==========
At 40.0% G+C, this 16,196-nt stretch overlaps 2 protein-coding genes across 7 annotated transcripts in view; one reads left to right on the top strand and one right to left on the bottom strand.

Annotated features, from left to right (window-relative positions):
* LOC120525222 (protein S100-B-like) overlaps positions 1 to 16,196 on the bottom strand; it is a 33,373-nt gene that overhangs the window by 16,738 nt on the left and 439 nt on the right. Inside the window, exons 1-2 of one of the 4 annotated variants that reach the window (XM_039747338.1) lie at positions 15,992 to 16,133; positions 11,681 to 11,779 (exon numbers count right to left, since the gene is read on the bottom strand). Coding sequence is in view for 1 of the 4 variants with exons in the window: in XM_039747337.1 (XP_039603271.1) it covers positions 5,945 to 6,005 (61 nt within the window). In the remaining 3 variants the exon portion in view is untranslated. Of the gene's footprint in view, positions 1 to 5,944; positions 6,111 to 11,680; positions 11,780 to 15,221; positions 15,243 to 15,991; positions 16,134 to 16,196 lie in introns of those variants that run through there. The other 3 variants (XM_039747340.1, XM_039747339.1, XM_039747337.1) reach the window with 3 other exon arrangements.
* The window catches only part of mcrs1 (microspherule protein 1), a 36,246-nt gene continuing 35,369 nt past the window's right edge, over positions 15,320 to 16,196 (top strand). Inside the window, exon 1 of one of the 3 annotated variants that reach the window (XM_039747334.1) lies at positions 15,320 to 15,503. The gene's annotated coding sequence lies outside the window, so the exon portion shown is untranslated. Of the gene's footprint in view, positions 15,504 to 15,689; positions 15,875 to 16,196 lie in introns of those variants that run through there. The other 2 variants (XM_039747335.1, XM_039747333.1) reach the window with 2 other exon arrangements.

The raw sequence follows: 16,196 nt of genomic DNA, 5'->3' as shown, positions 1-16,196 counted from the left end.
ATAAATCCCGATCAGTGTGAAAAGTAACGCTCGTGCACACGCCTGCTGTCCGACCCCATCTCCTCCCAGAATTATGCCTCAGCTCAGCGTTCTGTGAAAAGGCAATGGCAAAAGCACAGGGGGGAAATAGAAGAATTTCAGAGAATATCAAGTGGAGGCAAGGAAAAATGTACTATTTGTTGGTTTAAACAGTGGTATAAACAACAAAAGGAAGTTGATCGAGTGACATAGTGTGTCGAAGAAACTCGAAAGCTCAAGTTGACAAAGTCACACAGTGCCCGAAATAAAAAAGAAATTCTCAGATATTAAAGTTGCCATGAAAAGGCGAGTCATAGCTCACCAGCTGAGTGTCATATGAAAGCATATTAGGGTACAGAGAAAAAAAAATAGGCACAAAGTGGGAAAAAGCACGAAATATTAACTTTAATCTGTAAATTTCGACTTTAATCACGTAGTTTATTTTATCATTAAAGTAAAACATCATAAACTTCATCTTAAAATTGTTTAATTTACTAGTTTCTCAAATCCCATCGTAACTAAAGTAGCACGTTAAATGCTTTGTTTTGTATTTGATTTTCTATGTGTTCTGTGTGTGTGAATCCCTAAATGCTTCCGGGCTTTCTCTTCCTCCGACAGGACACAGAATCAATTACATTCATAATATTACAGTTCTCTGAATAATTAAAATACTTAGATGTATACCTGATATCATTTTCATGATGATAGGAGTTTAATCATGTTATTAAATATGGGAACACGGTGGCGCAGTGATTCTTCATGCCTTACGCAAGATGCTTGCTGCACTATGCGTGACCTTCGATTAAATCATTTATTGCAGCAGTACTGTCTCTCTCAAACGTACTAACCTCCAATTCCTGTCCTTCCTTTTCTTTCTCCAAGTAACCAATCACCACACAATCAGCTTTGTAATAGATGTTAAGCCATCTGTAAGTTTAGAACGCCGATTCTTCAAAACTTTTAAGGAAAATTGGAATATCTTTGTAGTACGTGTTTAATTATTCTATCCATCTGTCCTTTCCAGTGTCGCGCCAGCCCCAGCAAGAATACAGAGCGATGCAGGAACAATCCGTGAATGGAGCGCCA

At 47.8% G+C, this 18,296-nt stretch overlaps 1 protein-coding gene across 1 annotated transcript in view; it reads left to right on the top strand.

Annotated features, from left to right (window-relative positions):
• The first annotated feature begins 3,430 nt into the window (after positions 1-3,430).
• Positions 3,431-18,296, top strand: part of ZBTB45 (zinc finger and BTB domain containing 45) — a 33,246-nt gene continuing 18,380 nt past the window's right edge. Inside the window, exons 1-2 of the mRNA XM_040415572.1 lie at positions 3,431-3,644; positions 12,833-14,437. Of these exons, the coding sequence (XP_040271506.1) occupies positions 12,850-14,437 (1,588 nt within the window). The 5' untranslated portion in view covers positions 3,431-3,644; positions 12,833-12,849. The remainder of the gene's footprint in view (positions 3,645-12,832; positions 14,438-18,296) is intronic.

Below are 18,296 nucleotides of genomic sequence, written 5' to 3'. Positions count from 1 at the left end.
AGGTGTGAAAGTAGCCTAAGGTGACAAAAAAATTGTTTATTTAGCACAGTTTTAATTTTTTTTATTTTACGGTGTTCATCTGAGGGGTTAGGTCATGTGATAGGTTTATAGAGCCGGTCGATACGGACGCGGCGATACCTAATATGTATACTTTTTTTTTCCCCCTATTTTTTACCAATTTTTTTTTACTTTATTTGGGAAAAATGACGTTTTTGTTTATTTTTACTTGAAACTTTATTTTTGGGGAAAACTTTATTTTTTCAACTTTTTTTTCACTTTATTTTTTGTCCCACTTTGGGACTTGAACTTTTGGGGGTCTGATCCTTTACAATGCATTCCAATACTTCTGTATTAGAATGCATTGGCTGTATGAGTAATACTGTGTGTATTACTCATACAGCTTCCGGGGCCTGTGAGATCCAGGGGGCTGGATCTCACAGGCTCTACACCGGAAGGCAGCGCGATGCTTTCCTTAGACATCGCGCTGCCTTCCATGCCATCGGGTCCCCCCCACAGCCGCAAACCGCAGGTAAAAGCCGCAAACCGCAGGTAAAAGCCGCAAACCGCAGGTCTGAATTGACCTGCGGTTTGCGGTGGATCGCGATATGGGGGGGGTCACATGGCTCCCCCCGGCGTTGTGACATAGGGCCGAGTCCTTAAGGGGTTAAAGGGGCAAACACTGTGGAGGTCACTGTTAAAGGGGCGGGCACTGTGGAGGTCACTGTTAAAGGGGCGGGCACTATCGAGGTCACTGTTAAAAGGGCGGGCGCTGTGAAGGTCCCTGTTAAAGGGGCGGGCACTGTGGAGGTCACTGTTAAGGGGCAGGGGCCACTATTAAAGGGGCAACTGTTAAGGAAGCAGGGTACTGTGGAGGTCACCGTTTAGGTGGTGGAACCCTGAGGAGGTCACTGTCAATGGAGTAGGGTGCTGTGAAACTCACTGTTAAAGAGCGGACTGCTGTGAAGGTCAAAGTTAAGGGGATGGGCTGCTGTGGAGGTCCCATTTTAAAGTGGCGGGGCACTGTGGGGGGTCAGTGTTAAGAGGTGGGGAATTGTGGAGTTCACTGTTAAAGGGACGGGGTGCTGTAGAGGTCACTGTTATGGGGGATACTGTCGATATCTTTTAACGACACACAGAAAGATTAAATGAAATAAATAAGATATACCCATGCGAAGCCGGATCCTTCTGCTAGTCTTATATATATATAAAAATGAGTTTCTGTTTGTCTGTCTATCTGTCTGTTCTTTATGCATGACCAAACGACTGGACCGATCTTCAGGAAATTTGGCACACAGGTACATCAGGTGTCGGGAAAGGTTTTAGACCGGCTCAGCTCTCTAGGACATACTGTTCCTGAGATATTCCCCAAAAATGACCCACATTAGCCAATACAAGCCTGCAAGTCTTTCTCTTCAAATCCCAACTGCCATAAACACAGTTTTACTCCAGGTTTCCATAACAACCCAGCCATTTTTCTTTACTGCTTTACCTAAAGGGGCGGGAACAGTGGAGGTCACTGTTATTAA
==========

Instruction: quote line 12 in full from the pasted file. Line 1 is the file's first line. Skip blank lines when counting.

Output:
AGGTGTGAAAGTAGCCTAAGGTGACAAAAAAATTGTTTATTTAGCACAGTTTTAATTTTTTTTATTTTACGGTGTTCATCTGAGGGGTTAGGTCATGTGATAGGTTTATAGAGCCGGTCGATACGGACGCGGCGATACCTAATATGTATACTTTTTTTTTCCCCCTATTTTTTACCAATTTTTTTTTACTTTATTTGGGAAAAATGACGTTTTTGTTTATTTTTACTTGAAACTTTATTTTTGGGGAAAACTTTATTTTTTCAACTTTTTTTTCACTTTATTTTTTGTCCCACTTTGGGACTTGAACTTTTGGGGGTCTGATCCTTTACAATGCATTCCAATACTTCTGTATTAGAATGCATTGGCTGTATGAGTAATACTGTGTGTATTACTCATACAGCTTCCGGGGCCTGTGAGATCCAGGGGGCTGGATCTCACAGGCTCTACACCGGAAGGCAGCGCGATGCTTTCCTTAGACATCGCGCTGCCTTCCATGCCATCGGGTCCCCCCCACAGCCGCAAACCGCAGGTAAAAGCCGCAAACCGCAGGTAAAAGCCGCAAACCGCAGGTCTGAATTGACCTGCGGTTTGCGGTGGATCGCGATATGGGGGGGGTCACATGGCTCCCCCCGGCGTTGTGACATAGGGCCGAGTCCTTAAGGGGTTAAAGGGGCAAACACTGTGGAGGTCACTGTTAAAGGGGCGGGCACTGTGGAGGTCACTGTTAAAGGGGCGGGCACTATCGAGGTCACTGTTAAAAGGGCGGGCGCTGTGAAGGTCCCTGTTAAAGGGGCGGGCACTGTGGAGGTCACTGTTAAGGGGCAGGGGCCACTATTAAAGGGGCAACTGTTAAGGAAGCAGGGTACTGTGGAGGTCACCGTTTAGGTGGTGGAACCCTGAGGAGGTCACTGTCAATGGAGTAGGGTGCTGTGAAACTCACTGTTAAAGAGCGGACTGCTGTGAAGGTCAAAGTTAAGGGGATGGGCTGCTGTGGAGGTCCCATTTTAAAGTGGCGGGGCACTGTGGGGGGTCAGTGTTAAGAGGTGGGGAATTGTGGAGTTCACTGTTAAAGGGACGGGGTGCTGTAGAGGTCACTGTTATGGGGGATACTGTCGATATCTTTTAACGACACACAGAAAGATTAAATGAAATAAATAAGATATACCCATGCGAAGCCGGATCCTTCTGCTAGTCTTATATATATATAAAAATGAGTTTCTGTTTGTCTGTCTATCTGTCTGTTCTTTATGCATGACCAAACGACTGGACCGATCTTCAGGAAATTTGGCACACAGGTACATCAGGTGTCGGGAAAGGTTTTAGACCGGCTCAGCTCTCTAGGACATACTGTTCCTGAGATATTCCCCAAAAATGACCCACATTAGCCAATACAAGCCTGCAAGTCTTTCTCTTCAAATCCCAACTGCCATAAACACAGTTTTACTCCAGGTTTCCATAACAACCCAGCCATTTTTCTTTACTGCTTTACCTAAAGGGGCGGGAACAGTGGAGGTCACTGTTATTAA